This first win at the Ryder Cup victory represents a significant milestone for a pairing which Paul McGinley, among many others, fully believes might one day reach the same heights as Seve Ballesteros and Jose Maria Olazabal.
McIlroy (21), one of the most naturally talented young players in world golf, last year controversially dismissed the Ryder Cup as an "exhibition" -- but now knows the error of his ways after experiencing its "fantastic" atmosphere.
The Holywood youngster had his fair share of adventure and no little drama over the opening three days, especially on the green at the par three 17th hole.
He landed a 30-foot putt there on Saturday morning as he and McDowell fought back for a priceless half point in fourballs against Stewart Cink and Matt Kuchar and then missed a critical five-footer as the Irish duo surrendered a one-hole lead over the final three holes of their foursomes game on Saturday.
His putting wasn't as hot as his ball-striking yesterday -- one suspects the youngster, a little wound-up by the slow-play tactics of his two experienced opponents, Zach Johnson and Hunter Mahan, might have rushed one or two of those efforts.
Yet his 15-footer for the victory-clinching birdie at 17 yesterday was a master-stroke and will send McIlroy into today's singles showdown with Stewart Cink with his confidence soaring.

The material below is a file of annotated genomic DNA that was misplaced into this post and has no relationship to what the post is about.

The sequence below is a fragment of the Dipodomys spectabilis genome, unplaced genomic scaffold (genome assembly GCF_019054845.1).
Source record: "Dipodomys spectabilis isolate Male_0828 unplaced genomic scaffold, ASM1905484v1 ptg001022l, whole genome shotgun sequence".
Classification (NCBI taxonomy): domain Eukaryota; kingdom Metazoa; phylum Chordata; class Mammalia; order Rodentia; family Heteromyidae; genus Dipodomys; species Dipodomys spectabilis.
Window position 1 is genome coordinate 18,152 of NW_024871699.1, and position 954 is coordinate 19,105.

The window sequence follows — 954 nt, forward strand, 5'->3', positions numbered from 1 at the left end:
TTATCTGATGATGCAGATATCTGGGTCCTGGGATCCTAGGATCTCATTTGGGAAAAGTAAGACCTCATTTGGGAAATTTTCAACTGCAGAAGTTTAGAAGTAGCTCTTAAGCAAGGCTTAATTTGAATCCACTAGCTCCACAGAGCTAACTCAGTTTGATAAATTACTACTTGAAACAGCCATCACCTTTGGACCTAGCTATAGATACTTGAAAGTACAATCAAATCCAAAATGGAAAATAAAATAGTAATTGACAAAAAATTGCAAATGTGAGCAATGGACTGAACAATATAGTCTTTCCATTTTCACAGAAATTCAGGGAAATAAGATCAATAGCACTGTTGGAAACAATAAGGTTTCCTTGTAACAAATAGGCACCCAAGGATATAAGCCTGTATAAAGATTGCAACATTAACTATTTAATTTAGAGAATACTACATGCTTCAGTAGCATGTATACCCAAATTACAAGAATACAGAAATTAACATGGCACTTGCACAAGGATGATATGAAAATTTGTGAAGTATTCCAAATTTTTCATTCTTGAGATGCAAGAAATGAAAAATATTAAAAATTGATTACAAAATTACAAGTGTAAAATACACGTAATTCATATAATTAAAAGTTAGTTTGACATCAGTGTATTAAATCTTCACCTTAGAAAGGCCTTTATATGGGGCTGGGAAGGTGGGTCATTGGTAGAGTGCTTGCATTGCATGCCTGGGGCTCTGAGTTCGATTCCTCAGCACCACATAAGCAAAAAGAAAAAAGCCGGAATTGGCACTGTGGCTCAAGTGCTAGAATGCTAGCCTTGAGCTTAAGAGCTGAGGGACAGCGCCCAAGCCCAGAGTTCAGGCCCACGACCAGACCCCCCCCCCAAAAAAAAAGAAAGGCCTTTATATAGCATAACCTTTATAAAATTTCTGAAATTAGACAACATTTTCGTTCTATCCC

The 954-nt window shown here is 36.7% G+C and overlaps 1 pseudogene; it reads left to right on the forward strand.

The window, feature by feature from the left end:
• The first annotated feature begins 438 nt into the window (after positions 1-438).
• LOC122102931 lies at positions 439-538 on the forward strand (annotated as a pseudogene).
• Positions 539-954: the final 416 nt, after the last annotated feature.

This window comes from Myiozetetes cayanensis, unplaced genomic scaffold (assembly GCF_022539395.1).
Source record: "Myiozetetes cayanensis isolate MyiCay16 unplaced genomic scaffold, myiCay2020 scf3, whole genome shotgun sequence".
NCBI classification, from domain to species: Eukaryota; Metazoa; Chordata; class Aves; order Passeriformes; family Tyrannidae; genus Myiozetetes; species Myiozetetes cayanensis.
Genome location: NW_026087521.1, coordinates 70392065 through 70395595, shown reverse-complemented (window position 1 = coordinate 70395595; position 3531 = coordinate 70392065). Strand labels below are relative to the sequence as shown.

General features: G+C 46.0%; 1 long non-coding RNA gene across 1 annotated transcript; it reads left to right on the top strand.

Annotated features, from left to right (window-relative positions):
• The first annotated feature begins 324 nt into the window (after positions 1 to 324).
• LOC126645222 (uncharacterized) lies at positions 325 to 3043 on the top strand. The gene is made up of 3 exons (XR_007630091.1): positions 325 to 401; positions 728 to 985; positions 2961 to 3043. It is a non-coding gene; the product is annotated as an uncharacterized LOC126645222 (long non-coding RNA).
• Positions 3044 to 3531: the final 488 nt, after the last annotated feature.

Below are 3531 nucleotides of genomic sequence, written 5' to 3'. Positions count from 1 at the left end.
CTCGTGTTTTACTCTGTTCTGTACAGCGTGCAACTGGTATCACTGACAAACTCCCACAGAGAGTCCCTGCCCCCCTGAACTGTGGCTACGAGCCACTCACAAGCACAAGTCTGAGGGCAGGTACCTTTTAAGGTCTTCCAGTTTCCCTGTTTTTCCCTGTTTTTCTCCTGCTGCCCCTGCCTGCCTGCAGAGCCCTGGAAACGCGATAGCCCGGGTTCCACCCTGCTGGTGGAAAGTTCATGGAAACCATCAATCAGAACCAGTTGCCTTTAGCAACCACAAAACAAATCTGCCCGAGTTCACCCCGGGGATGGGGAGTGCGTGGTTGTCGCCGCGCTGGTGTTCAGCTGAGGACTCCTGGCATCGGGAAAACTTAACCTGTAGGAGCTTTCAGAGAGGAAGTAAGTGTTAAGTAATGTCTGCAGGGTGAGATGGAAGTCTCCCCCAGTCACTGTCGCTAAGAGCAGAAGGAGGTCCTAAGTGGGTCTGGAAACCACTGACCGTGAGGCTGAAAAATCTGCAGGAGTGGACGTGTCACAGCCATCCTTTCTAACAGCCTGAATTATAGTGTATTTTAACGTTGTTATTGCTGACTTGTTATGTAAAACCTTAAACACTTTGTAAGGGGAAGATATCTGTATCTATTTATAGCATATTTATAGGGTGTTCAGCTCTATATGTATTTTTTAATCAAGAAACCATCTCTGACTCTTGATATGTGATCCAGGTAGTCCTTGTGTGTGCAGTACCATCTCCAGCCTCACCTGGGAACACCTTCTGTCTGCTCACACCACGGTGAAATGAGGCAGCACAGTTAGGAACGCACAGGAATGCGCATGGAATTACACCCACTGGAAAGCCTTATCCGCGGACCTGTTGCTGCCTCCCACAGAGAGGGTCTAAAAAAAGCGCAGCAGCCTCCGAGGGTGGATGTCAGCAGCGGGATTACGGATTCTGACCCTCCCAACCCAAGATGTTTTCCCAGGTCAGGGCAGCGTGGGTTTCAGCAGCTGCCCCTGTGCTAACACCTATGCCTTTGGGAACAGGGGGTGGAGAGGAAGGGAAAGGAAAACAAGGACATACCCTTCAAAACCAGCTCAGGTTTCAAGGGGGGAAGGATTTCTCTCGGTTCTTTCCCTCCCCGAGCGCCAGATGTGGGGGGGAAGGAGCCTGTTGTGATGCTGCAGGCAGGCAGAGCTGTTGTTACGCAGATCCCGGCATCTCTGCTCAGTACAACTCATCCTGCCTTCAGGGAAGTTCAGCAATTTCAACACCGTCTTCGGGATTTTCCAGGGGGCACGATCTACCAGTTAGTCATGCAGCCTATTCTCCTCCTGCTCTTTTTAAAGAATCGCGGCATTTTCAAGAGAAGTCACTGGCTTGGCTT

US Open champion McDowell describes McIlroy as "the most naturally talented golfer I have ever seen," but there was no escaping the key role he plays in this phenomenally exciting partnership.
McDowell's a class golfer and a pillar of strength as he proved in sinking the most important putt of the match with Johnson and Mahan -- not least the phenomenal birdie putt he made on 15 to keep the two resurgent Americans at arm's length.
When it comes to morale courage, few displayed it in as much abundance yesterday as Padraig Harrington and Francesco Molinari -- the latter's five-foot putt for birdie at 18 and a half against Cink and Kuchar was later was described by Monty as "one of the bravest acts" of an afternoon in which the Italian's putter had consistently let him down.
Yet the captain reserved special words of praise for Harrington.
After flourishing in the role of rookie Ross Fisher's 'minder' in their foursomes victory over Phil Mickelson and Dustin Johnson on Saturday, the Dubliner ran into a decidedly rough patch after hooking his drive into the water at the par five 11th.
For six holes, he struggled to keep his golf ball on line yet unstintingly served almost as a "super second caddie" to Fisher, helping the Irish Open and Volvo Match Play champion read the line of every one of the six putts he sank for birdie.
And despite his own difficulties, Harrington bravely drew his rescue club on the 17th tee and played a daunting fade shot into the heart of the green. Though he was further from the hole, he cannily advised Fisher to putt first, so Dustin Johnson, whose ball was on the Dubliner's line, would not get a read on Harrington's own birdie attempt.
Fisher sank that putt to clinch a 2&1 victory, his second in 24 hours with Harrington. "There's a reason why Ross played fantastically well," said the captain. "Because he had someone of Padraig's stature with him.
"There's been method in why I selected Padraig Harrington on this team. He spoke brilliantly last night in the team room. He's been brilliant off the course and he's been brilliant on it."
The Ryder Cup,